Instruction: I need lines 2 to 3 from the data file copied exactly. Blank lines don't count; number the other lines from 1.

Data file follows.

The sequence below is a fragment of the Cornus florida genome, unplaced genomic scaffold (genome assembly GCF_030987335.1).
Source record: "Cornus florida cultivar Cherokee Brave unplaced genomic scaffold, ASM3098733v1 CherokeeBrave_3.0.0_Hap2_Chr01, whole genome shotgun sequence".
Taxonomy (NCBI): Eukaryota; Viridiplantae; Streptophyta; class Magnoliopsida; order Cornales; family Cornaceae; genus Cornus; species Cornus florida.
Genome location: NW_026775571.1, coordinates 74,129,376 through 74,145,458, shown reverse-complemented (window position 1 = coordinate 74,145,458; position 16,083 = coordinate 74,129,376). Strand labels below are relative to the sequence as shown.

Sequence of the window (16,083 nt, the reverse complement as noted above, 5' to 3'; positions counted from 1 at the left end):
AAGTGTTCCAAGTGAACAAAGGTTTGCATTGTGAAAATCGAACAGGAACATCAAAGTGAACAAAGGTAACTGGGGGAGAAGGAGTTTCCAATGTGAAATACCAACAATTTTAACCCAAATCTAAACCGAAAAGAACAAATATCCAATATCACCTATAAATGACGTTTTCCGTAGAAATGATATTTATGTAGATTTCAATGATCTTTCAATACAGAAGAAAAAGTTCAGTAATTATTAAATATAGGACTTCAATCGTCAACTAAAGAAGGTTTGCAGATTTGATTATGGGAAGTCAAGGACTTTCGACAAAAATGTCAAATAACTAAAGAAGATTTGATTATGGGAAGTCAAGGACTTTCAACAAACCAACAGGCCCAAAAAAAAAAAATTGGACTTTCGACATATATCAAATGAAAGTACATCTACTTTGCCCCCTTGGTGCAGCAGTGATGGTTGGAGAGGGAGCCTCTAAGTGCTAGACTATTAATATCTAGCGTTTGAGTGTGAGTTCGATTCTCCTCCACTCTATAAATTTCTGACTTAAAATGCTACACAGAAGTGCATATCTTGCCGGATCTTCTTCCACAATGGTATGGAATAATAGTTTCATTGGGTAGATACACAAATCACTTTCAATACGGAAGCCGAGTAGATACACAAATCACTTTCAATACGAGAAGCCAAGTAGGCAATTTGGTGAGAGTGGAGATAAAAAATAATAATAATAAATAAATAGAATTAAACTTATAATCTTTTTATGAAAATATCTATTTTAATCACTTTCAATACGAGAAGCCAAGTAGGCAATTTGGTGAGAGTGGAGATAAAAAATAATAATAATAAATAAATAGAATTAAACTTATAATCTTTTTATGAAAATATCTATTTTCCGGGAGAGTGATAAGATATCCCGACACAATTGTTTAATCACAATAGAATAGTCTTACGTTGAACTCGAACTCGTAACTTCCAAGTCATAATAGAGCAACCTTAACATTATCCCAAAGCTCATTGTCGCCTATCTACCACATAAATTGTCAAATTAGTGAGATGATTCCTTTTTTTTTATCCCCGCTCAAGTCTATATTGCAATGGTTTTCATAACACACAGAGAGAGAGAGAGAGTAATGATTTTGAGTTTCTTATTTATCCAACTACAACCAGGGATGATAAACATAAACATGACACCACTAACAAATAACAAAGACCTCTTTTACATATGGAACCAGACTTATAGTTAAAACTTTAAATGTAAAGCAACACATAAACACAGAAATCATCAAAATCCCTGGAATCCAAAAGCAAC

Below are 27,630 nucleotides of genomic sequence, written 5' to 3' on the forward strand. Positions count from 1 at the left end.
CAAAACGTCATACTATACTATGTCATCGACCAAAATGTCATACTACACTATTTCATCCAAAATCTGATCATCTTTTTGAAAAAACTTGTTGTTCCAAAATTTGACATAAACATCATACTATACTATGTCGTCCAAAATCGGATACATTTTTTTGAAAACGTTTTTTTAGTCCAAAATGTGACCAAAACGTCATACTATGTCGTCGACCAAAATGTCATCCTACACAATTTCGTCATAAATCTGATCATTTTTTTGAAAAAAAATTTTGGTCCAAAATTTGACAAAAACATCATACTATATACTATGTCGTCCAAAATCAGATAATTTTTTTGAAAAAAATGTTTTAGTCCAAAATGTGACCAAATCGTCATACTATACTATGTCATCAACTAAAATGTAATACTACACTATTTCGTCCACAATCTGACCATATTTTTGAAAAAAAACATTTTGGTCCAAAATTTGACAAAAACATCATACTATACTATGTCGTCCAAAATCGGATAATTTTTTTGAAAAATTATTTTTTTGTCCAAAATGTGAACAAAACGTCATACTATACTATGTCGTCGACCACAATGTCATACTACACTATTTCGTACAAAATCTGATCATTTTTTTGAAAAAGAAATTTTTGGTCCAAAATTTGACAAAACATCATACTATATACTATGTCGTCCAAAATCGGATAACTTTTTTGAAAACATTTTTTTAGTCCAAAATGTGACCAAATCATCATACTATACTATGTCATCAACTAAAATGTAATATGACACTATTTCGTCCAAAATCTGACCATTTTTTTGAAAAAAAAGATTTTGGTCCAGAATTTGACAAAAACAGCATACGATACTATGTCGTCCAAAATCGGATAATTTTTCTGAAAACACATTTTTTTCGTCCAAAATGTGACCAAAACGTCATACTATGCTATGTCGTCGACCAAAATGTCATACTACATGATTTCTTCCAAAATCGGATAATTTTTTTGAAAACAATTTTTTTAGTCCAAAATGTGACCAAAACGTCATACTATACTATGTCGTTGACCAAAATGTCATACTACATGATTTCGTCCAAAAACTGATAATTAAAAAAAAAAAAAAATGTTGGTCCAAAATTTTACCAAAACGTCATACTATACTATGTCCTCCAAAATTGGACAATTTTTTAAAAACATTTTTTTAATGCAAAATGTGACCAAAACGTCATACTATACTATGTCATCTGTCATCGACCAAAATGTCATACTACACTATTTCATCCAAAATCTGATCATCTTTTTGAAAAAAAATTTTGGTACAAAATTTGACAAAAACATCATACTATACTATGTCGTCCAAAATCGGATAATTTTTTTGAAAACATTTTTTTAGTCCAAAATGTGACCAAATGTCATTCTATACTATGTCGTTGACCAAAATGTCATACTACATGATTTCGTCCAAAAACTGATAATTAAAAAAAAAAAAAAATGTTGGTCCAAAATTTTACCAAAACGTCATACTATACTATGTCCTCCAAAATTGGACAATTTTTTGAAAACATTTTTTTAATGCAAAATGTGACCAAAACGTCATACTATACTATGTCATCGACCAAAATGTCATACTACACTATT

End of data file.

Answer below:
Source record: "Cornus florida cultivar Cherokee Brave unplaced genomic scaffold, ASM3098733v1 CherokeeBrave_3.0.0_Hap2_Chr01, whole genome shotgun sequence".
Taxonomy (NCBI): Eukaryota; Viridiplantae; Streptophyta; class Magnoliopsida; order Cornales; family Cornaceae; genus Cornus; species Cornus florida.